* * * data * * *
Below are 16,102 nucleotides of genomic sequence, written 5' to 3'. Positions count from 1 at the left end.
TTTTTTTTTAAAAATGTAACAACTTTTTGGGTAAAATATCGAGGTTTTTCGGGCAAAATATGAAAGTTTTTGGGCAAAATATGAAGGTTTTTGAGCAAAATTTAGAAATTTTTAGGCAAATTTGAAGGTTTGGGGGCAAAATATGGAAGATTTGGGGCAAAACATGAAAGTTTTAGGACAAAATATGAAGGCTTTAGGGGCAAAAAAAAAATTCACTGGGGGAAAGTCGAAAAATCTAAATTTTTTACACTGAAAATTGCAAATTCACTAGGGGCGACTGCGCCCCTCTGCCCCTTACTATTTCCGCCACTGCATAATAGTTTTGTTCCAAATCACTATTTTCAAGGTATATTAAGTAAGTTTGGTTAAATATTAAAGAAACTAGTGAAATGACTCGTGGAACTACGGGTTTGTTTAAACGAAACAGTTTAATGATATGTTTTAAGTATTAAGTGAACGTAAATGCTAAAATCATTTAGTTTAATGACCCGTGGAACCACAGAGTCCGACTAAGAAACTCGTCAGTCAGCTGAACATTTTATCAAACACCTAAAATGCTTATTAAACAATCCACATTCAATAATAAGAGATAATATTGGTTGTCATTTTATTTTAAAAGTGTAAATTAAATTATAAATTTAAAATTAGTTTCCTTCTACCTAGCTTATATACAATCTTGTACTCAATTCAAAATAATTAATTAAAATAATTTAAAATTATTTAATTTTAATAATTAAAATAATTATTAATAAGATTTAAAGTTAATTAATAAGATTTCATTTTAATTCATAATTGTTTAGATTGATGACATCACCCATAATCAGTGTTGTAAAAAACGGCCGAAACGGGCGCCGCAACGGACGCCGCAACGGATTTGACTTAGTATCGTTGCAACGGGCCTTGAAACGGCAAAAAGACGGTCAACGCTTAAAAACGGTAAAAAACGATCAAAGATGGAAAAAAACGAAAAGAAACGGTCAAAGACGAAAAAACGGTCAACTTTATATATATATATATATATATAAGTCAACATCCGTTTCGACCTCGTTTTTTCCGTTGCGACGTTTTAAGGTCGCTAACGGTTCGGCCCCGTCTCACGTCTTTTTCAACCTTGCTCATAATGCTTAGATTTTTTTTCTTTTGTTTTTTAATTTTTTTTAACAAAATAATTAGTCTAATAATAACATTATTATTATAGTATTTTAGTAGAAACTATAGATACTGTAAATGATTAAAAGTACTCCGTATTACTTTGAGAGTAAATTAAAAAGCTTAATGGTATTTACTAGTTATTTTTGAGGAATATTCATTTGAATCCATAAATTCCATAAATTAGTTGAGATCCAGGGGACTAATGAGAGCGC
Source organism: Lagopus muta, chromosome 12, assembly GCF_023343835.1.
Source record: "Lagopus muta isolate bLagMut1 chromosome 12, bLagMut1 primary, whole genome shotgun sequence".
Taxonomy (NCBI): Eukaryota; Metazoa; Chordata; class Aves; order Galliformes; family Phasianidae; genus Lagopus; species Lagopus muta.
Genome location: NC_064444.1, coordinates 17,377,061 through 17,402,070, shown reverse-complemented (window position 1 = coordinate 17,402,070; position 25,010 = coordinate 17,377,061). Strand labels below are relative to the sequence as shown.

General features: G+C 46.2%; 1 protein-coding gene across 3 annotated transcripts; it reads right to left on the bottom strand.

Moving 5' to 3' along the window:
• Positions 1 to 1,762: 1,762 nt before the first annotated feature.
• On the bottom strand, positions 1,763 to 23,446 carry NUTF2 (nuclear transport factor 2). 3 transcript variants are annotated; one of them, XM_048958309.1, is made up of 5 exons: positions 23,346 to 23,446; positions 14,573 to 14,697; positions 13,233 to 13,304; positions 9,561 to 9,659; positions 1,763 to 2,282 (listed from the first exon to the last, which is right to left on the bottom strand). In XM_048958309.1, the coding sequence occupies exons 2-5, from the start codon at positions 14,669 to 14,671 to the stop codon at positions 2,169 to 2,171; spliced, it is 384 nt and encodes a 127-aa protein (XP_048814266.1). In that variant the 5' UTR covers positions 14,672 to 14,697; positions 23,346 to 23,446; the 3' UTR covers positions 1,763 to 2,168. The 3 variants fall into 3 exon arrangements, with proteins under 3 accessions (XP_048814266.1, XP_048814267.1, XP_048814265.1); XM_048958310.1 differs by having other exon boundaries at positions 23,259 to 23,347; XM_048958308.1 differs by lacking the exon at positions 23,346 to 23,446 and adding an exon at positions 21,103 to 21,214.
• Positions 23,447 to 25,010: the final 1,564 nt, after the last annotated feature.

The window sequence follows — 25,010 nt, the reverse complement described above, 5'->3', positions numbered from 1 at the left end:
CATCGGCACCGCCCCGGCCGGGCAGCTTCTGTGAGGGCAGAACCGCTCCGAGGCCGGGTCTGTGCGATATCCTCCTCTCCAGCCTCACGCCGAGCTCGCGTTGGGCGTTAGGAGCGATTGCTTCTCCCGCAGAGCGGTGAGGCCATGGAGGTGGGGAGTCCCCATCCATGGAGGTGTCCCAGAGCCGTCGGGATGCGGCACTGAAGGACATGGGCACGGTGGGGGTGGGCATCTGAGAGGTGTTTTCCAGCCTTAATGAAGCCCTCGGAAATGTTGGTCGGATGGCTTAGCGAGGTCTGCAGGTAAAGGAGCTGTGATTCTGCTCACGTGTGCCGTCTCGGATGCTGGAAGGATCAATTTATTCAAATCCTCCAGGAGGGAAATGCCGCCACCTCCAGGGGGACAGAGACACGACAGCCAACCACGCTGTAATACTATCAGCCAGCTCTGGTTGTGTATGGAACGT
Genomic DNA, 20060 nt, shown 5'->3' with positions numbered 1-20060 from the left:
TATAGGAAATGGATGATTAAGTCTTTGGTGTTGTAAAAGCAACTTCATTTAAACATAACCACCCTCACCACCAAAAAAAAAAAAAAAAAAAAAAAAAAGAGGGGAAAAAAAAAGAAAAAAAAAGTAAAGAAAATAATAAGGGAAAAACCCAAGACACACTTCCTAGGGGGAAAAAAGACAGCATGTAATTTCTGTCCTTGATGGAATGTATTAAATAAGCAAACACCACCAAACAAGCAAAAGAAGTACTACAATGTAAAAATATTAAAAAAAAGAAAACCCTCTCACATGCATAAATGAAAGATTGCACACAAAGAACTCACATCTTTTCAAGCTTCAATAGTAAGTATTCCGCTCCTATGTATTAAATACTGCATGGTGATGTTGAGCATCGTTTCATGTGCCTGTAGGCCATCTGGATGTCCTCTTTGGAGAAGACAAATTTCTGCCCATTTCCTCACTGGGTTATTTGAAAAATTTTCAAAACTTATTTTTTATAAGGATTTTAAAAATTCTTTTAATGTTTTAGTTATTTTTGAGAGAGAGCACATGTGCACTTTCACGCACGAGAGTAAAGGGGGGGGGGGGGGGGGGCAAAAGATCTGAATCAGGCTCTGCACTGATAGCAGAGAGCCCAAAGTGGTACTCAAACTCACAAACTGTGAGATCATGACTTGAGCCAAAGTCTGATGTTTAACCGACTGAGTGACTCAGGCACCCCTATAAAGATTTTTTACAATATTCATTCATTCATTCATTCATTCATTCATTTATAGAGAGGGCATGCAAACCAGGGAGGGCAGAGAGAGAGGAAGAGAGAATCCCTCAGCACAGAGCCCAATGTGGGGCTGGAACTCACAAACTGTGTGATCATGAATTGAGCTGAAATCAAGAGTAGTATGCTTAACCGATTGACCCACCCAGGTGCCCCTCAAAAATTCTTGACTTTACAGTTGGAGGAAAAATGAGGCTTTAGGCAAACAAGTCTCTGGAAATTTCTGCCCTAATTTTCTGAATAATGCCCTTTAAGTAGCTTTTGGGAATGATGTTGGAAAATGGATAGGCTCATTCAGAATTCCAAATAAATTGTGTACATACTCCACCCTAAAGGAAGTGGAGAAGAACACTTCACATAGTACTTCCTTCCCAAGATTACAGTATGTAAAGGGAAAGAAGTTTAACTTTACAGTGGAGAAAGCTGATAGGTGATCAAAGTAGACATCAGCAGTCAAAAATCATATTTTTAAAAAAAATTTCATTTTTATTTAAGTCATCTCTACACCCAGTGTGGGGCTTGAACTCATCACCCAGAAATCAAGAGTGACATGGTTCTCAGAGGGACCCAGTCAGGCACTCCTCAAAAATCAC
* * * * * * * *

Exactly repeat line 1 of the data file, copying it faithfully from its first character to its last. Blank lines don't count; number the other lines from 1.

Below are 16,102 nucleotides of genomic sequence, written 5' to 3'. Positions count from 1 at the left end.